If you've got a flair for demonstrations, people skills and the gift of organization, then an in-store demonstration service might be the business for you. You'll contract with food brokers and other suppliers and manufacturers to show off their products via your own on-call, personally trained demonstrators. People are more likely to purchase grocery products after tasting them, and customers of other types of goods can also be enticed by something they can see in action, feel, hear or smell, all of which makes the demonstration business valuable to brokers and manufacturers as well as store owners. You can start small and grow big--some demonstration companies manage as many as 2,000 to 20,000 demonstrators in several states. You'll probably start off by doing the demos yourself and hire others as your company grows. The advantages to this business are that you're always on the go so there's no time to get bored, you can work from home, and your start-up costs are minimal. Many owners of in-store demo businesses have a background in the grocery industry. This is helpful but not an absolute must. The must-haves are strong organizational skills to keep track of your demonstrators, their assignments and the materials they'll need to bring to each job; and top-notch administrative skills for paying your people and making sure you get paid. People skills are another must--you'll be dealing with lots of personalities, from store managers to food brokers to your own demonstrators. You'll also need a flair for demonstrating products and for teaching others how to do the same.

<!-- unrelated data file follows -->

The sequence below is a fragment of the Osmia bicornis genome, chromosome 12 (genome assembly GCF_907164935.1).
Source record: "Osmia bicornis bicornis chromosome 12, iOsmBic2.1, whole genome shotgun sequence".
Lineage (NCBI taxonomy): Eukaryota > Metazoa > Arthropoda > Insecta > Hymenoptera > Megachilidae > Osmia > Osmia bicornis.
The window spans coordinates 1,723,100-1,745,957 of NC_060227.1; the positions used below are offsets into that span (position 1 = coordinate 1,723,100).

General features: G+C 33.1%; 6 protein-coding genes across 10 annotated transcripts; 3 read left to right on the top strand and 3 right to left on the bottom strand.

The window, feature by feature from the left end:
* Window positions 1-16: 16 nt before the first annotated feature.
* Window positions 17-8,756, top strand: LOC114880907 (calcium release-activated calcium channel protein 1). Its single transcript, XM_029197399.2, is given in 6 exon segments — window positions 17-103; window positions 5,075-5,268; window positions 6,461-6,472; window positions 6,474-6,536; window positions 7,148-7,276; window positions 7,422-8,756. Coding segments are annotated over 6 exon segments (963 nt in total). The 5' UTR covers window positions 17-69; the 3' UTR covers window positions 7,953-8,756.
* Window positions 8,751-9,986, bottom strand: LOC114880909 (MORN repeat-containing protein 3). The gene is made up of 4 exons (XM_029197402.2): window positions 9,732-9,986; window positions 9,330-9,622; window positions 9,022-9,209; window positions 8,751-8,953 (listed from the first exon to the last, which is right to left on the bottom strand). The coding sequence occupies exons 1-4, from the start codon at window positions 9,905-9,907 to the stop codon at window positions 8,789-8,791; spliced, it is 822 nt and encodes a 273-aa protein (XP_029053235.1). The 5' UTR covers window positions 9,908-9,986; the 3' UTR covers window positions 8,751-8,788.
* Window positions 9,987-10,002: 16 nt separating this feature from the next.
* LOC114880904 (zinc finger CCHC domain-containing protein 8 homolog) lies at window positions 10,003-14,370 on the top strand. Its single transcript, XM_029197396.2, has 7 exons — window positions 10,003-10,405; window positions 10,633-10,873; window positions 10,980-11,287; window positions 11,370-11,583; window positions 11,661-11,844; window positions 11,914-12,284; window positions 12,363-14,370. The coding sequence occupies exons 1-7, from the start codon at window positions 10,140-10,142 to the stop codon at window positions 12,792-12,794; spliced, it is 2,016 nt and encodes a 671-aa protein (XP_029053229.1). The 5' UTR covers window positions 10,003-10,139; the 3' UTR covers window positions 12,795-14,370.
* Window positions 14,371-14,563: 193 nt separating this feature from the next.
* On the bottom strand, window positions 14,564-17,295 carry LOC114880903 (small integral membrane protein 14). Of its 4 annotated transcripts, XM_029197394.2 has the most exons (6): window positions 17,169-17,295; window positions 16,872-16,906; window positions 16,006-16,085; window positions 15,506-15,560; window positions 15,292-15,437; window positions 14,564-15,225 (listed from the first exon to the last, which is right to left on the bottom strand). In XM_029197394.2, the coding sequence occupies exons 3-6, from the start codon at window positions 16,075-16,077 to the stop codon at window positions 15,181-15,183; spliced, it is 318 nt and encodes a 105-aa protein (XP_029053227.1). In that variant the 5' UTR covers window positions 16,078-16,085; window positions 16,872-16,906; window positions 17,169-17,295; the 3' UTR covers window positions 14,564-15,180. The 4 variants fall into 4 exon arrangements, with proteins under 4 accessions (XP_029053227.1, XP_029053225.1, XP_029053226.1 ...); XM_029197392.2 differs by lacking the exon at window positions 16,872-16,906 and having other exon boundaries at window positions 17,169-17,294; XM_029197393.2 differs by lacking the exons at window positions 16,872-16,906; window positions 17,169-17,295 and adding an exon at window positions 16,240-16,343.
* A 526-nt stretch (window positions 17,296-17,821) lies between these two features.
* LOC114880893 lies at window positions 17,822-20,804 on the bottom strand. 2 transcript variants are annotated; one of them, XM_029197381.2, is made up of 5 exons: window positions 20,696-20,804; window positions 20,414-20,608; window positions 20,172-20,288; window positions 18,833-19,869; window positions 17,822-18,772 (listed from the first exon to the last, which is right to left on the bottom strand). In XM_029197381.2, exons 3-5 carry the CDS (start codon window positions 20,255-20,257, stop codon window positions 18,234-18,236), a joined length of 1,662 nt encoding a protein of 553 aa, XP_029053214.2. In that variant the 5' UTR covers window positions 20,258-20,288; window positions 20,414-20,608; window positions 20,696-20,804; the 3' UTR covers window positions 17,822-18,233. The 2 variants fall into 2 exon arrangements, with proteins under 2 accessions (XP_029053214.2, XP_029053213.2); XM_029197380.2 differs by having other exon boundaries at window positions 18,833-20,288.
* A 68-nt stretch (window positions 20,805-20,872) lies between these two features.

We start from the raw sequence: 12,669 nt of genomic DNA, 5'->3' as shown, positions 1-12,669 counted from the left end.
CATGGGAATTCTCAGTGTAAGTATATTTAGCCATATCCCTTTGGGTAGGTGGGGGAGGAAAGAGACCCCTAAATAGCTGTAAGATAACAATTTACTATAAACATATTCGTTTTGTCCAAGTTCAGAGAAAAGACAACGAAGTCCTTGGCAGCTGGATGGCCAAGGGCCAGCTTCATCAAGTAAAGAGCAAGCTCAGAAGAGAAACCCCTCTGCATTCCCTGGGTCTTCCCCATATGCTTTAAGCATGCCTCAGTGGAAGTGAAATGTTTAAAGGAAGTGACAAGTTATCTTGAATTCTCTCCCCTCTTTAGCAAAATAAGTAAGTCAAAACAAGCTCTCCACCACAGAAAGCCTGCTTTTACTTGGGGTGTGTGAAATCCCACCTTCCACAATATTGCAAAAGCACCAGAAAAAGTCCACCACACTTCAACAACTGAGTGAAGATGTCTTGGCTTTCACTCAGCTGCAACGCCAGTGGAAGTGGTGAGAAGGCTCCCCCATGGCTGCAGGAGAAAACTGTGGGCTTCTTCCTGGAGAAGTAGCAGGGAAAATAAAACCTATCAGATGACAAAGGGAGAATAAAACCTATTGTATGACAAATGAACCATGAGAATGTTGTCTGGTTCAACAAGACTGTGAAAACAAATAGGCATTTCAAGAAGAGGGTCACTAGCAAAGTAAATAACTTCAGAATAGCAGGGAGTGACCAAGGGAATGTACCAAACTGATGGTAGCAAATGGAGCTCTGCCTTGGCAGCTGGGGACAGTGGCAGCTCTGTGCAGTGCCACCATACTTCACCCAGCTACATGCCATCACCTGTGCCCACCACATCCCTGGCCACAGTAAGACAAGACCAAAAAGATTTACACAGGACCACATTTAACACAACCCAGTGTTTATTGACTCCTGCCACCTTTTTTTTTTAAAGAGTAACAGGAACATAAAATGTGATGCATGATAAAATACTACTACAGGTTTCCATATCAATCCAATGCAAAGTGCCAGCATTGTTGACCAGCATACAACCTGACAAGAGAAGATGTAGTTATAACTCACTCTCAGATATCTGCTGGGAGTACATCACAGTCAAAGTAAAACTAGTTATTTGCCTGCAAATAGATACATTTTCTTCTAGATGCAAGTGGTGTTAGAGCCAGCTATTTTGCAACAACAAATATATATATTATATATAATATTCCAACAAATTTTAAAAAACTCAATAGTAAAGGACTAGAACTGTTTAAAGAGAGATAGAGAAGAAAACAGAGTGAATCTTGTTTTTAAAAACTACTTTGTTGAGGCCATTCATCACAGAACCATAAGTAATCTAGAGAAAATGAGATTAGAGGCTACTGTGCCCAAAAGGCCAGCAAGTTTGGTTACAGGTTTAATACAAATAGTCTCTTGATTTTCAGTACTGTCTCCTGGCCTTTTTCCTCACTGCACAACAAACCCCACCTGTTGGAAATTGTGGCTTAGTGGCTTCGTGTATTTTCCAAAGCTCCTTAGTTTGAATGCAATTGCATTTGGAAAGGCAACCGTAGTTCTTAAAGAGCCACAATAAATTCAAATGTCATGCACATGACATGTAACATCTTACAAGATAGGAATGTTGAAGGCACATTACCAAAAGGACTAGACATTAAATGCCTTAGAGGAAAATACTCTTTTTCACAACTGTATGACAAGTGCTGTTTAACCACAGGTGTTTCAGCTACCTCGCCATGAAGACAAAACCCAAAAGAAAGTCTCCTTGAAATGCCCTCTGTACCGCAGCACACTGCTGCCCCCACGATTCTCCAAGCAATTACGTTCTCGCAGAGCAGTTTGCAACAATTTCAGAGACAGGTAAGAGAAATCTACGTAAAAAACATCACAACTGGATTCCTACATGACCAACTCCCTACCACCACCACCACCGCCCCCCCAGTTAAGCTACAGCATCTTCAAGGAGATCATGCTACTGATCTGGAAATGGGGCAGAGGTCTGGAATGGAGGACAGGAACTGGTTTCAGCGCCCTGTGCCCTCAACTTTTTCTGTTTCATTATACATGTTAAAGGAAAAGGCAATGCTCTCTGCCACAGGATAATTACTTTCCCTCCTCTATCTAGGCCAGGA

Your best clients will be supermarkets and warehouse superstores like Costco and Sam's Club, but you can also sell your services to department stores. Offer free demos to supermarket managers. Once they see how well you do, they can connect you with food distributors and manufacturers or hire you themselves--some stores offer demos of their own recipe ideas. You can also contact distributors and manufacturers on your own--if you've got access to a computer or a typewriter, make up a letter describing your services and requesting an appointment, then follow up with a phone call. And don't forget companies other than grocers--lots of products lend themselves to demonstrations.
You'll eventually need a computer with a laser printer and a fax machine, but to start with, you don't really need anything but a phone and a car to get to your demo sites. You can hire your staff as independent contractors or as employees, depending on the laws in your state. This can be a sticky area as far as the IRS is concerned, so be sure to check with an accountant when you reach the hiring stage. Since demonstrators supply their own equipment, you'll need an electric frying pan or griddle for serving those hot tidbits, a card table on which to operate, and a wastebasket for used paper napkins and toothpicks.